Hackaday Prize Entry: Vendotron

A recurring idea in hackspaces worldwide seems to be that of the vending machine for parts. Need An Arduino, an ESP8266, or a motor controller? No problem, just buy one from the machine!

Most such machines are surplus from the food and drink vending industry, so it’s not unusual to be able to buy an Arduino from a machine emblazoned with the logo of a popular chocolate bar. These machines can, however, be expensive to buy second-hand, and will normally require some work to bring into operation.

A vending machine is not inherently a complex machine nor is it difficult to build when you have the resources of a hackspace behind you. [Mike Machado] is doing just that, building the Vendotron, a carousel vending machine constructed from laser cut plywood and MDF. The whole thing is controlled by an Arduino, with the carousel belt-driven from a stepper motor.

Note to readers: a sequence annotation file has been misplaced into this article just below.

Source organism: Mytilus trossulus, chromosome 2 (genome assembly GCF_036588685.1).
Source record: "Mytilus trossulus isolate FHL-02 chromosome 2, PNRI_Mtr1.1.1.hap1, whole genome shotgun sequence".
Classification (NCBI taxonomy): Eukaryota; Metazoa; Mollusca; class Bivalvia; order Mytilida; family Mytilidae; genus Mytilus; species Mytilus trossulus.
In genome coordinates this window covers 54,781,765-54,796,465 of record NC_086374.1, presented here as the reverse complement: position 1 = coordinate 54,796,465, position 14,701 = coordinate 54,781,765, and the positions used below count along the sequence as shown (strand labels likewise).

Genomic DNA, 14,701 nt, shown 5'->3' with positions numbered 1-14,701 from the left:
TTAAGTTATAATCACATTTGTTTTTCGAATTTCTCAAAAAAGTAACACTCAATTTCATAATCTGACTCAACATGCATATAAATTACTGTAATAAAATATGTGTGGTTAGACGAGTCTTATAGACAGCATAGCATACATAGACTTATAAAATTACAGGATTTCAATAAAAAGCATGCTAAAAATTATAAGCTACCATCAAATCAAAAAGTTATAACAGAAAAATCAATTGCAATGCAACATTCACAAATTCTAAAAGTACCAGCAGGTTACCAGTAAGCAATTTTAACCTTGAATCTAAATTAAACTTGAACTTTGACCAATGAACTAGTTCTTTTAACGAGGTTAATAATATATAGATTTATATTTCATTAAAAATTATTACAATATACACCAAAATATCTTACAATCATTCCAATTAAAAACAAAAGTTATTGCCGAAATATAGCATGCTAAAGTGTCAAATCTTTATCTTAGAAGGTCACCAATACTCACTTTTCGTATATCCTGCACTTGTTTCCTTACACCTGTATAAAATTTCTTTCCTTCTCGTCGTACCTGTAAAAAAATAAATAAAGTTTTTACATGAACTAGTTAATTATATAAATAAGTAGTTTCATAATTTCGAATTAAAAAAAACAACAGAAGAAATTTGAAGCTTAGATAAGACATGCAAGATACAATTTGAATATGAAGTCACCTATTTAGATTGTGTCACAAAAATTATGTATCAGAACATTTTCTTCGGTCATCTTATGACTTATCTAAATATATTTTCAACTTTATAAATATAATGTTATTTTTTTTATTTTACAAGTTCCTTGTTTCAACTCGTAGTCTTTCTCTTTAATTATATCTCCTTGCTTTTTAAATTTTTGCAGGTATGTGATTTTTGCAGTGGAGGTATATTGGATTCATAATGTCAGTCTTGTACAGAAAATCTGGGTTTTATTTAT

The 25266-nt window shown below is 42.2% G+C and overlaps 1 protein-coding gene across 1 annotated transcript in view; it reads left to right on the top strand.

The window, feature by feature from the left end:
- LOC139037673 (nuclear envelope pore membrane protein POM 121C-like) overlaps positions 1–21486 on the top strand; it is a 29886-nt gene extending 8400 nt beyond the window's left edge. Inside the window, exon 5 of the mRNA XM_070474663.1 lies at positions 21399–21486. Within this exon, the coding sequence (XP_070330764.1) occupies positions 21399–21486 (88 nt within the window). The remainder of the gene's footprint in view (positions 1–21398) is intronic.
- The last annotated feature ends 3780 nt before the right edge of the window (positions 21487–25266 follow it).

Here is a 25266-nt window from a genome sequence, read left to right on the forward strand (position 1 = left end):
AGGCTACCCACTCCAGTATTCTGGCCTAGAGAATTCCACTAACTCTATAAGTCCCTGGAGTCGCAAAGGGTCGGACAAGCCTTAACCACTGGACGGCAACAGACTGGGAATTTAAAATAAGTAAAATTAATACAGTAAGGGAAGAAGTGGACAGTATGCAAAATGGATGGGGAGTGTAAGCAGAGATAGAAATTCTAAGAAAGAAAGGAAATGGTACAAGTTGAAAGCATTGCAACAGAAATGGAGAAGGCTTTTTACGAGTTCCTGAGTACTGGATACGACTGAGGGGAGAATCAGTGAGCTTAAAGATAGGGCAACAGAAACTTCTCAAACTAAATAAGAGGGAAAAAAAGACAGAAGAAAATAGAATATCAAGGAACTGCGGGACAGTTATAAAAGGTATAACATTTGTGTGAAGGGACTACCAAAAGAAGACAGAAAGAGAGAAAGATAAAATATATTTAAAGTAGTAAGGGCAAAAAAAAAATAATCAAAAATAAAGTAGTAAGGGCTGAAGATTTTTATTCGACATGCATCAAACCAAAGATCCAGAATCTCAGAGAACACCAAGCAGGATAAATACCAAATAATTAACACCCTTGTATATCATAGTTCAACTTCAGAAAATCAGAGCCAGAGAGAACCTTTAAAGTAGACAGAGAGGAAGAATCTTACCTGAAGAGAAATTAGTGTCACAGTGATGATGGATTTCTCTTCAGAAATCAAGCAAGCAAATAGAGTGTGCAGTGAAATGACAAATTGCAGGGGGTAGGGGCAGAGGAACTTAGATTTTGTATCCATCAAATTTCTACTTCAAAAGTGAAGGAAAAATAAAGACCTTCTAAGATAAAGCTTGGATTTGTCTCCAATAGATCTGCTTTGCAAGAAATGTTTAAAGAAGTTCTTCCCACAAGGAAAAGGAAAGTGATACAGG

It’s not doing anything commercial vending machines haven’t been doing for years, except maybe having a software interface that allows phone and Bitcoin payments. Where this project scores though is in showing that a vending machine need not be expensive or difficult to build, and broadening access to them for any hackspace that wants one.

We’ve had a few vending machines here before, like this feature on the prototyping process for commercial machines, or even this one that Tweets. Sadly few have a secret button to deliver a free soda though.

11 thoughts on “Hackaday Prize Entry: Vendotron

  1. It will be interesting to see how to detect the door is actually closed and latched instead of someone just sticking a screwdriver in it
    I hope the build wasn’t because of limited funds because someone still has to pay to fill it in the first place.

    1. I hope there are an (unknown by all but the creator) number of security checks in the machine. People steal everything that isn’t bolted down as anyone with retail experience can tell. :(

  2. It seems to me that having any components of your machine requiring frequent access to the cloud to continue running is a recipe for failure. I’m looking at the carousel stepper driver – that’s a part that needs to operate when commanded, not after it’s checked in with the cloud.

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